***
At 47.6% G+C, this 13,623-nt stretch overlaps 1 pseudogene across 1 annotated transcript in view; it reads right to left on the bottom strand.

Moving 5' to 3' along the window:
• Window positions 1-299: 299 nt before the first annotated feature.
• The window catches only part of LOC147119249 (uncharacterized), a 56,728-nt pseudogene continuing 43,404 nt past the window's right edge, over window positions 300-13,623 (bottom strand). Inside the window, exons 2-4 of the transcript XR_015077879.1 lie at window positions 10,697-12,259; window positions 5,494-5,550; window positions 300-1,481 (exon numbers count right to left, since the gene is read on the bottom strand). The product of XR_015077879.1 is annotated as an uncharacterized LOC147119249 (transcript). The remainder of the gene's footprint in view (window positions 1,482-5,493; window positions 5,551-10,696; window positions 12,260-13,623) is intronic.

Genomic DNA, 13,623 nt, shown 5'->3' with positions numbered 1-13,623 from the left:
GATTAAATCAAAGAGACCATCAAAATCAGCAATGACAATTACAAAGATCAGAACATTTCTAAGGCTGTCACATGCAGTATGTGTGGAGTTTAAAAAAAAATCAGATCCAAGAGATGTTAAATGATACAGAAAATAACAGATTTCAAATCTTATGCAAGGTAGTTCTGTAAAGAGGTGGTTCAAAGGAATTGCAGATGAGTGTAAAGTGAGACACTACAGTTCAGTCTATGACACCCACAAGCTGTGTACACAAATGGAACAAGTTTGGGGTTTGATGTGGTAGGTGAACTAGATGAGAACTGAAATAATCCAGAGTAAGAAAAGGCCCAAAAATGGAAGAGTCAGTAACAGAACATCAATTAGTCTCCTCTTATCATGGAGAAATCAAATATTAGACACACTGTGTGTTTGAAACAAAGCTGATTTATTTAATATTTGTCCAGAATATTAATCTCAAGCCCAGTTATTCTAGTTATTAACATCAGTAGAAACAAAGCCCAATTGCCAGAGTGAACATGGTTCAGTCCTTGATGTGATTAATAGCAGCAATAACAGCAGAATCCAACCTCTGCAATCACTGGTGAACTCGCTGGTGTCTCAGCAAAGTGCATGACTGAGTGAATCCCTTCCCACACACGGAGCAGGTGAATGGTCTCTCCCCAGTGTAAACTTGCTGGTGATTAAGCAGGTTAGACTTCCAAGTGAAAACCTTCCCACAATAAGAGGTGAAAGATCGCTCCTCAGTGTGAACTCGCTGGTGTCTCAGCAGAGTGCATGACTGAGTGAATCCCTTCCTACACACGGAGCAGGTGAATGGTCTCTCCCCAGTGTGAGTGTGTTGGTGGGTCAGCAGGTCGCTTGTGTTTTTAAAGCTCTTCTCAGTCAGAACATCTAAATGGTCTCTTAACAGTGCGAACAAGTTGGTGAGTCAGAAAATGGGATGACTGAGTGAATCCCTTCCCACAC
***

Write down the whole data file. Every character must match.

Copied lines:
At 47.6% G+C, this 13,623-nt stretch overlaps 1 pseudogene across 1 annotated transcript in view; it reads right to left on the bottom strand.

Moving 5' to 3' along the window:
• Window positions 1-299: 299 nt before the first annotated feature.
• The window catches only part of LOC147119249 (uncharacterized), a 56,728-nt pseudogene continuing 43,404 nt past the window's right edge, over window positions 300-13,623 (bottom strand). Inside the window, exons 2-4 of the transcript XR_015077879.1 lie at window positions 10,697-12,259; window positions 5,494-5,550; window positions 300-1,481 (exon numbers count right to left, since the gene is read on the bottom strand). The product of XR_015077879.1 is annotated as an uncharacterized LOC147119249 (transcript). The remainder of the gene's footprint in view (window positions 1,482-5,493; window positions 5,551-10,696; window positions 12,260-13,623) is intronic.

Genomic DNA, 13,623 nt, shown 5'->3' with positions numbered 1-13,623 from the left:
GATTAAATCAAAGAGACCATCAAAATCAGCAATGACAATTACAAAGATCAGAACATTTCTAAGGCTGTCACATGCAGTATGTGTGGAGTTTAAAAAAAAATCAGATCCAAGAGATGTTAAATGATACAGAAAATAACAGATTTCAAATCTTATGCAAGGTAGTTCTGTAAAGAGGTGGTTCAAAGGAATTGCAGATGAGTGTAAAGTGAGACACTACAGTTCAGTCTATGACACCCACAAGCTGTGTACACAAATGGAACAAGTTTGGGGTTTGATGTGGTAGGTGAACTAGATGAGAACTGAAATAATCCAGAGTAAGAAAAGGCCCAAAAATGGAAGAGTCAGTAACAGAACATCAATTAGTCTCCTCTTATCATGGAGAAATCAAATATTAGACACACTGTGTGTTTGAAACAAAGCTGATTTATTTAATATTTGTCCAGAATATTAATCTCAAGCCCAGTTATTCTAGTTATTAACATCAGTAGAAACAAAGCCCAATTGCCAGAGTGAACATGGTTCAGTCCTTGATGTGATTAATAGCAGCAATAACAGCAGAATCCAACCTCTGCAATCACTGGTGAACTCGCTGGTGTCTCAGCAAAGTGCATGACTGAGTGAATCCCTTCCCACACACGGAGCAGGTGAATGGTCTCTCCCCAGTGTAAACTTGCTGGTGATTAAGCAGGTTAGACTTCCAAGTGAAAACCTTCCCACAATAAGAGGTGAAAGATCGCTCCTCAGTGTGAACTCGCTGGTGTCTCAGCAGAGTGCATGACTGAGTGAATCCCTTCCTACACACGGAGCAGGTGAATGGTCTCTCCCCAGTGTGAGTGTGTTGGTGGGTCAGCAGGTCGCTTGTGTTTTTAAAGCTCTTCTCAGTCAGAACATCTAAATGGTCTCTTAACAGTGCGAACAAGTTGGTGAGTCAGAAAATGGGATGACTGAGTGAATCCCTTCCCACAC